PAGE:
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Foxcroft Presents “The Bluest of Blues” at The Artists in Middleburg Gallery

Foxcroft Presents “The Bluest of Blues” at The Artists in Middleburg Gallery

Written by Shayda Windle
Photos by Callie Broaddus

In 2017, Julie Fisher began teaching digital arts at Foxcroft School. A passionate advocate for arts education, she started thinking of new ways for her students’ artwork to be promoted throughout the town and beyond. Fisher decided to reach out to the owner of the Artists in Middleburg Gallery (AiM), Sandy Danielson, to see if she would be interested in exhibiting student work at their Washington Street gallery.

“AiM is a unique, non-profit organization dedicated to bringing together a community of artists and [supporting] arts in education,” Fisher says. “It seemed like the perfect venue to promote our girls and our wonderful arts program.” Danielson agreed and the two immediately began discussing the idea for a student exhibition.

Foxcroft’s first exhibit at AiM was in 2018. Since then, the show has traditionally taken place in March during Youth Arts Month, a program that began in 1984 to emphasize the value that visual art education brings to children. In 2018 and 2019, Foxcroft photography students selected a favorite image from their body of work to display at the gallery. Each student prepared their own exhibition labels, and signed, editioned, framed, and hung their artwork in the gallery. They had the opportunity to experience the full gamut of an exhibition experience as independent artists promoting their work. They even helped to create and distribute promotional materials as well as coordinate and set up each opening reception. AiM graciously donated 100% of the sales back to the school to support its art programs. 

When COVID-19 hit in 2020, the exhibit was put on hold much to everyone’s disappointment. However, now able to bring the Foxcroft project back, this year’s exhibit at AiM will be called “The Bluest of Blues.” Fisher explains that the theme pays homage to a children’s book written by Fiona Robinson in which she tells the story of Anna Atkins, the first female artist to publish a book of photography. Atkins was a botanist and she used the cyanotype process to make impressions and catalog various plant specimens. 

This year, Fisher read the book in her classroom as an introduction to the cyanotype process. “Even the older students always enjoy a good story time,” she shares. “My photography class will be visiting Claude Thompson Elementary School to share this book and teach young artists how to make a cyanotype. After learning about this project, the author was delighted to give us permission to use her book title for this collaborative exhibit.”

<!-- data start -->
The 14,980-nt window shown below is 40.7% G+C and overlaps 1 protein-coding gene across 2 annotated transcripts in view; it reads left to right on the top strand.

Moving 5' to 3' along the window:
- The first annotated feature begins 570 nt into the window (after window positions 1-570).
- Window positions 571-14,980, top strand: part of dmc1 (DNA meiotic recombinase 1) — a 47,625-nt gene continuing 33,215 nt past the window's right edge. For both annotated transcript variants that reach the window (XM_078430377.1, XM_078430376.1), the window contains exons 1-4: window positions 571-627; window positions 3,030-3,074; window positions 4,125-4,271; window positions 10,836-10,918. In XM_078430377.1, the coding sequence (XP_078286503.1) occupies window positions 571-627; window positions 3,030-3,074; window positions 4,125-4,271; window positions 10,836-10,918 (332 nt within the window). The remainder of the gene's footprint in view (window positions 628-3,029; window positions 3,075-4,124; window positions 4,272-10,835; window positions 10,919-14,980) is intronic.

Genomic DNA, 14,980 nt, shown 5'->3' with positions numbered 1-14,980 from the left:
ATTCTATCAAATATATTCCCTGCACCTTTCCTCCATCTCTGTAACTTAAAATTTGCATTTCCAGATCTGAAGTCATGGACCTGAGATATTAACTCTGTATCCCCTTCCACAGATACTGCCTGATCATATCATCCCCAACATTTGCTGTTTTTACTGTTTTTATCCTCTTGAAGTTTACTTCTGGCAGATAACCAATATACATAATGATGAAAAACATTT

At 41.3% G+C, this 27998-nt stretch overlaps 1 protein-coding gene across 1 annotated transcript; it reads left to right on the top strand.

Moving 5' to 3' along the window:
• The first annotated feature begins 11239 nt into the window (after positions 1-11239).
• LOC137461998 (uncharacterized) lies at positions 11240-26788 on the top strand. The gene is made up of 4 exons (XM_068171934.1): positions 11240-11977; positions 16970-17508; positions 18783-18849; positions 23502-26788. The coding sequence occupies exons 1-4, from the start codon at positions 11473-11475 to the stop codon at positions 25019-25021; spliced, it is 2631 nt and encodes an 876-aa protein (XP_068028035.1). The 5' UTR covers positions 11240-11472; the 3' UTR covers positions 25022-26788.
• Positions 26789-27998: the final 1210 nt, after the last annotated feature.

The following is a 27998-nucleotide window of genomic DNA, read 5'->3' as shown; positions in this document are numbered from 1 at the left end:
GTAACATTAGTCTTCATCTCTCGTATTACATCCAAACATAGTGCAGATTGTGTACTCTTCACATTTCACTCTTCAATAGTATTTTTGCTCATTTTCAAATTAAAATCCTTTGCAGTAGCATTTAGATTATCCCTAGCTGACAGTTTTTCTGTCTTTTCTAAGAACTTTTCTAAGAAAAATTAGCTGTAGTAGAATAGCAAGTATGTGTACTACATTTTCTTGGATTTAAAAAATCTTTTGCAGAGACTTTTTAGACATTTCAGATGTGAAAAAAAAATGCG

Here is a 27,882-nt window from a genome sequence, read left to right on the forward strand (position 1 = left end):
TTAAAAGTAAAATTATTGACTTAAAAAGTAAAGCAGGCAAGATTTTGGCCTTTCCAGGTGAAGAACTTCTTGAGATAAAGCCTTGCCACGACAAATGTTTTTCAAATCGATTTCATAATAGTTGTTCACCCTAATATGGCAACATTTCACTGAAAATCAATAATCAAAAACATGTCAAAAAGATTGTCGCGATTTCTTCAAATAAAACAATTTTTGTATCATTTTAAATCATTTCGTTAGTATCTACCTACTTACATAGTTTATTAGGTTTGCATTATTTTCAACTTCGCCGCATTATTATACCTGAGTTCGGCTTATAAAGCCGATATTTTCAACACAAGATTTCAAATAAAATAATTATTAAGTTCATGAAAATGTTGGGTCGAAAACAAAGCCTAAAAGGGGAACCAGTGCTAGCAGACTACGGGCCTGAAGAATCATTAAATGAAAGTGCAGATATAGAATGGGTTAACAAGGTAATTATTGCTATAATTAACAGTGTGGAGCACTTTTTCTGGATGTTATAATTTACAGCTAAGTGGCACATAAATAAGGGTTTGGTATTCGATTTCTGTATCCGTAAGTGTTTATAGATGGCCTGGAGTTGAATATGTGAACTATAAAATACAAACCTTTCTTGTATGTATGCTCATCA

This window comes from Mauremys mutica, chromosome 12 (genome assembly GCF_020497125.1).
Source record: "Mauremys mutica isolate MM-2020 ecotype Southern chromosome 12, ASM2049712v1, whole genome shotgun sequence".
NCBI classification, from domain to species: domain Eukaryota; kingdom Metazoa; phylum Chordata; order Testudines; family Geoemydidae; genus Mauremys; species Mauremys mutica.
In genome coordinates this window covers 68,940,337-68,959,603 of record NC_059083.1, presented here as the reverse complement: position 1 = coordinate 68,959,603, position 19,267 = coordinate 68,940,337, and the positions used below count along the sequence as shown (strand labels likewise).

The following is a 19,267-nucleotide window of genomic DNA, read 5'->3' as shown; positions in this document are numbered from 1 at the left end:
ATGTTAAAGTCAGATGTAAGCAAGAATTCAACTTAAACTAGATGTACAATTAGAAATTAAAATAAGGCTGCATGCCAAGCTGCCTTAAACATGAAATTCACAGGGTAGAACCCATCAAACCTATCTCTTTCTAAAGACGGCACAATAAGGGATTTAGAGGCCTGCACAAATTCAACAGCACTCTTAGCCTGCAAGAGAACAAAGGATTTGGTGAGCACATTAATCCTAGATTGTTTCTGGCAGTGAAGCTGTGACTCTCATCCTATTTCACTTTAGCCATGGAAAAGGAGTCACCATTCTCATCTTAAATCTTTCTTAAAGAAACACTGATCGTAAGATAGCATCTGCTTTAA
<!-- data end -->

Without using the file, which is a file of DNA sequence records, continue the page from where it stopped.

For this exhibit, Fisher adds, “We envisioned an entire display dedicated to the cyanotype photographic process. Paper or fabric is coated with a simple two-part, non-toxic chemical solution, then objects, drawings, or negatives are placed on top and it is exposed in the sun. Anywhere that light reaches the surface will turn a deep cyan blue. The material is then washed with water and once it dries you have an archival image that will last a century or more.” 

Foxcroft junior Helen Ventikos, who is participating in the exhibit, says she wanted to create something a little more natural while working with cyanotypes. She chose the theme of a journey. “There is a road with a compass on top; this displays the direction and path,” Ventikos says. “The steering wheel shows movement. Movement is also demonstrated with the wave background. Lastly, the evil eye symbolizes protection. All of these symbols have circular backgrounds to illustrate how the journey is a circular motion. Furthermore, the circles provide unity among the three objects.”

Juliana Rose, a sophomore at Foxcroft, also expressed her enthusiasm about the project and the two pieces she created for the exhibit. The first is a photograph of her cat which reminds her of home, and the second is an upright picture of the Foxcroft schoolhouse with a blueprint underneath. Rose says she “went from attempting to expose the image onto wood, to moving to paper, and from then on, sealing an image to a wooden backing that was laser cut.” She adds, “The wood itself was an important part of the result for me, as I wanted to symbolize as much of the idea of blueprints and architecture as possible.”

After years of canceled events, this exhibition is especially exciting and marks a return to celebrating arts education in person. Don’t miss out on “The Bluest of Blues” which will run from March 25 through April 3 at the Artists in Middleburg gallery in downtown Middleburg. ML

This article first appeared in the March 2022 Issue.

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